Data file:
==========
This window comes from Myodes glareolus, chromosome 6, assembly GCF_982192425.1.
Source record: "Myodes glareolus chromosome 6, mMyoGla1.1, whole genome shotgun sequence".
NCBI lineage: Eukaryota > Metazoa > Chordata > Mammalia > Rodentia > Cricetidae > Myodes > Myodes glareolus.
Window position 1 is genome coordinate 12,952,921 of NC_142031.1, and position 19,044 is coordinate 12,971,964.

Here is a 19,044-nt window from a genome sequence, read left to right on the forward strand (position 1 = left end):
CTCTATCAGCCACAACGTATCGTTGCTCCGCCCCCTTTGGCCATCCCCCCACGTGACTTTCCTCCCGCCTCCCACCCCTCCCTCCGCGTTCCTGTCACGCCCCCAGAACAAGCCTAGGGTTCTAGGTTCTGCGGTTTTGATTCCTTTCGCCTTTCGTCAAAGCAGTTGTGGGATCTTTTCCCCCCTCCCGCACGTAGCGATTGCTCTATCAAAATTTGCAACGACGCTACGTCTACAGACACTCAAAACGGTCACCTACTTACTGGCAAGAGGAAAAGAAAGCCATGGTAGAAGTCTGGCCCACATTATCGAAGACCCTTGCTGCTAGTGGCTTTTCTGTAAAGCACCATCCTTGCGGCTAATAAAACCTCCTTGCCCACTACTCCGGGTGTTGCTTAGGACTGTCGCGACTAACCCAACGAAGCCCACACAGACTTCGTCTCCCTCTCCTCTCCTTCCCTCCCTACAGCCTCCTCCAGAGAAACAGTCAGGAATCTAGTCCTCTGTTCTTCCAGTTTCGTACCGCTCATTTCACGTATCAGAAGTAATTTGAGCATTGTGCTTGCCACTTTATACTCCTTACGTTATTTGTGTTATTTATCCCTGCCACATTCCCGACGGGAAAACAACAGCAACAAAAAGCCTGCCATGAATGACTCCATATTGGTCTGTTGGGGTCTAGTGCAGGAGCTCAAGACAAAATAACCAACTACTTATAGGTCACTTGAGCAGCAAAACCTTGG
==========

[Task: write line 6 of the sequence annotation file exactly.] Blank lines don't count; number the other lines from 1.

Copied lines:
CTCTATCAGCCACAACGTATCGTTGCTCCGCCCCCTTTGGCCATCCCCCCACGTGACTTTCCTCCCGCCTCCCACCCCTCCCTCCGCGTTCCTGTCACGCCCCCAGAACAAGCCTAGGGTTCTAGGTTCTGCGGTTTTGATTCCTTTCGCCTTTCGTCAAAGCAGTTGTGGGATCTTTTCCCCCCTCCCGCACGTAGCGATTGCTCTATCAAAATTTGCAACGACGCTACGTCTACAGACACTCAAAACGGTCACCTACTTACTGGCAAGAGGAAAAGAAAGCCATGGTAGAAGTCTGGCCCACATTATCGAAGACCCTTGCTGCTAGTGGCTTTTCTGTAAAGCACCATCCTTGCGGCTAATAAAACCTCCTTGCCCACTACTCCGGGTGTTGCTTAGGACTGTCGCGACTAACCCAACGAAGCCCACACAGACTTCGTCTCCCTCTCCTCTCCTTCCCTCCCTACAGCCTCCTCCAGAGAAACAGTCAGGAATCTAGTCCTCTGTTCTTCCAGTTTCGTACCGCTCATTTCACGTATCAGAAGTAATTTGAGCATTGTGCTTGCCACTTTATACTCCTTACGTTATTTGTGTTATTTATCCCTGCCACATTCCCGACGGGAAAACAACAGCAACAAAAAGCCTGCCATGAATGACTCCATATTGGTCTGTTGGGGTCTAGTGCAGGAGCTCAAGACAAAATAACCAACTACTTATAGGTCACTTGAGCAGCAAAACCTTGG